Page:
Drumming Up Business With a Different Drummer

March 18, 2014

Counting the number of hedge funds in the world is like trying to follow the Major League pitching career of Octavio Dotel. It’s incredibly complicated and subject to sudden change. The former Met-Astro-A-Yank-Royal-Brave-Northsider-Buc-Dodger-Rockie-Jay-Card-Tiger free agent might be running out of teams, though, but the tally of hedge funds just keeps growing. At Hedge Fund Research’s last count, it exceeded 10,000 and closing in on a record. You, as a hedge fund manager, need to find a way to distinguish yourself. And if you don’t throw an average of 10 strikeouts per nine innings pitched, you better think of something else.

This is especially true if you’re a long-short equity player. That is, after all, the most crowded field.

“Process is an important area to differentiate,” says Holly Singer, president and founder of New Jersey-based alternative investment communications firm HS Marketing. “If a firm is particularly quantitative, it behooves them to be very transparent about a complex strategy. They need to distill what they do and avoid that black box.”

On top of that, Singer advises, hedge fund marketers might want to crow about their firms’ trading technology.

“Have they bought it or built it?” she asks.  ”If they built it, is it proprietary? Is it patented?”

Holly Singer estimates two-thirds of all hedge funds are long-short equity funds. Here are her tips for differentiating within that strategy:

  1. Be introspective. Discover your brand equity that can be showcased to distinguish your firm, team, strategy, process and/or product.
  2. Research the competition. What sets you apart? Be proactive; incorporate that into your message.
  3. Become a great presenter. You need that edge to win allocations in a competitive environment where most investors want to invest in larger established firms.

Of course, technology goes beyond trading platforms. Social media savvy constantly imposes its increasing grip on investors’ limited attention spans. She suggests having at least  splash page of a web site, maybe an e-newsletter, and definitely a LinkedIn presence and a Twitter account. Tweets, she cautions, should be about ideas, not products. Although every month, it seems, there’s a new hipster channel in the social media spectrum, Singer advises hedge fund managers to stick to those two, established, business information outlets.

Not that she’s against multimedia. Far from it. Embedded in those tweets or LinkedIn updates ought to be video presentations on topics of interest to your investors. You can park those on your web site or link them to your channel on YouTubeVimeo or something similar. Similarly, you should have enough technological sophistication to meet with your money real-time in the cloud via WebExSkype or other videoconferencing service. These, Singer says, are particularly helpful for those far-flung hedge fund managers who don’t live and work near the world’s financial centers.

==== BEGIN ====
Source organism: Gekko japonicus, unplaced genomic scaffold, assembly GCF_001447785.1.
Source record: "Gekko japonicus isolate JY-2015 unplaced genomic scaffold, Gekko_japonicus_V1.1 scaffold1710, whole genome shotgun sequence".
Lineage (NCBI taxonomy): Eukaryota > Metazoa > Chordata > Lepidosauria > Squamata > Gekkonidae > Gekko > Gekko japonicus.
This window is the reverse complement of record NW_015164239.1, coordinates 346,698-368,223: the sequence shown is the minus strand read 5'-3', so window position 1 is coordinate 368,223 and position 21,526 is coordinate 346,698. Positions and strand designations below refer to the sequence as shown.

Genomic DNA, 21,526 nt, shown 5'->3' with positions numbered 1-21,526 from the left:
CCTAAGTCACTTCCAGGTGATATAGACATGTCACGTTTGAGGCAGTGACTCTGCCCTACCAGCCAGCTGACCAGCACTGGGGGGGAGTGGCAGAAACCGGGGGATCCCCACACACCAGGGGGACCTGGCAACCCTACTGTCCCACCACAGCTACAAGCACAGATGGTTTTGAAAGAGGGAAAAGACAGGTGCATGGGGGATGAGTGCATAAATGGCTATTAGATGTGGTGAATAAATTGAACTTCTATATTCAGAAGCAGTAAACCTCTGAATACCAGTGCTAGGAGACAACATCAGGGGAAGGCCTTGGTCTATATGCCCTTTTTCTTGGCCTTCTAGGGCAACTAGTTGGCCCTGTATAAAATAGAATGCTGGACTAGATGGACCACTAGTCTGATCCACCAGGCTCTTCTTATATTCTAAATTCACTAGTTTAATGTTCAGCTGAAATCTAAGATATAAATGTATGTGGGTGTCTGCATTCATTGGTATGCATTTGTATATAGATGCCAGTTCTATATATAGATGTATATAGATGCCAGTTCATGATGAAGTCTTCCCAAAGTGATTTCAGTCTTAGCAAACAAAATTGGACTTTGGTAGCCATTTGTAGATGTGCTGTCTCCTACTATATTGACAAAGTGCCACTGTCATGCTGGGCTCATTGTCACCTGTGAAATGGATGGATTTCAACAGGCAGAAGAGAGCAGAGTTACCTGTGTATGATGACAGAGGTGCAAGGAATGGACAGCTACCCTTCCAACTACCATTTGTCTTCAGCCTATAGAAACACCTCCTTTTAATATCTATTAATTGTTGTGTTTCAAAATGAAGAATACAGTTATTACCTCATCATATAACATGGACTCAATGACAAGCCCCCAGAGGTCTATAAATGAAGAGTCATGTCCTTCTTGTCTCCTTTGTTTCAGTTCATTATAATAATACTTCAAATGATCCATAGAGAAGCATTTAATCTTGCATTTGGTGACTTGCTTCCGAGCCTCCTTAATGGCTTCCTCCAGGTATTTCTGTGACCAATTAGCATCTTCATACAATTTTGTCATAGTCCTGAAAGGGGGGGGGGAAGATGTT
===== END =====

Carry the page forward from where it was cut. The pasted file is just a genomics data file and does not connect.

All of this mucking about on the web, though, has an opportunity cost. Every second you spend finding the money is a second you sacrifice from growing the money. That’s true whether you’re walking around with a pitch book or having a Skype chat. Through trial and error, you’ll find the mix that works for you.

All this discussion of process and technology, though, turns a blind eye to the surest way of differentiating a hedge fund manager: strategy. If you have a particular field of expertise or interest, this is a chance to shine.

“We have identified a particular segment of healthcare that is characterized by fairly dramatically inefficient capital markets,” says Misha Petkevich, founding partner of V2M Tactical and V2M Life Sciences Fund, as well as “by tremendous innovation and, if I may go so far as to say, disruption.”

He is referring to medical breakthrough products, in which V2M makes contrarian investments — basically distressed situations and event-driven plays.

“We take positions in companies when they have been abandoned or orphaned by Wall Street,” Petkevich says. And, if you’re thinking that biotech is so hot that it has no orphans and there are no contrarian positions to take, Petkevich would disagree. “It’s a very difficult road to go from innovation to commercialization. Invariably, companies hit bumps in the road.”

One example he cited was Biogen Idec (Nasdaq: BIIB). As of this writing, it’s trading in the neighborhood of $300/share but, in 1995, that same share traded for less than 40 cents, when the company was one payroll away from insolvency.

V2M also distinguishes itself by its management team. Petkevich credits his partner Dennis McCoy, with much of the firm’s success, both in his own right and in collaboration.  Petkevich is a Ph.D. and McCoy is an M.D. McCoy started out in operations and Petkevich in securities analysis.

“[McCoy] has got a different set of experiences that created a pattern recognition capability in him and i have a different set that created a pattern recognition [capability] in me,” Petkevich says. “Combined, those two are much stronger than by themselves.”

Just as strategy is only one way to differentiate a hedge fund manager, distressed situations in medical devices is only one very narrow sliver of possible strategies. Whether you elect to make your name via strategy, process, technology or some other distinguishing characteristic, you need to understand what your strengths and weaknesses are and market yourself accordingly.

It’s the difference between having two World Series rings on a hand that throws a mean four-seamer and a nasty slider, and being just another injury-prone 40-year-old sitting in the bullpen.

 

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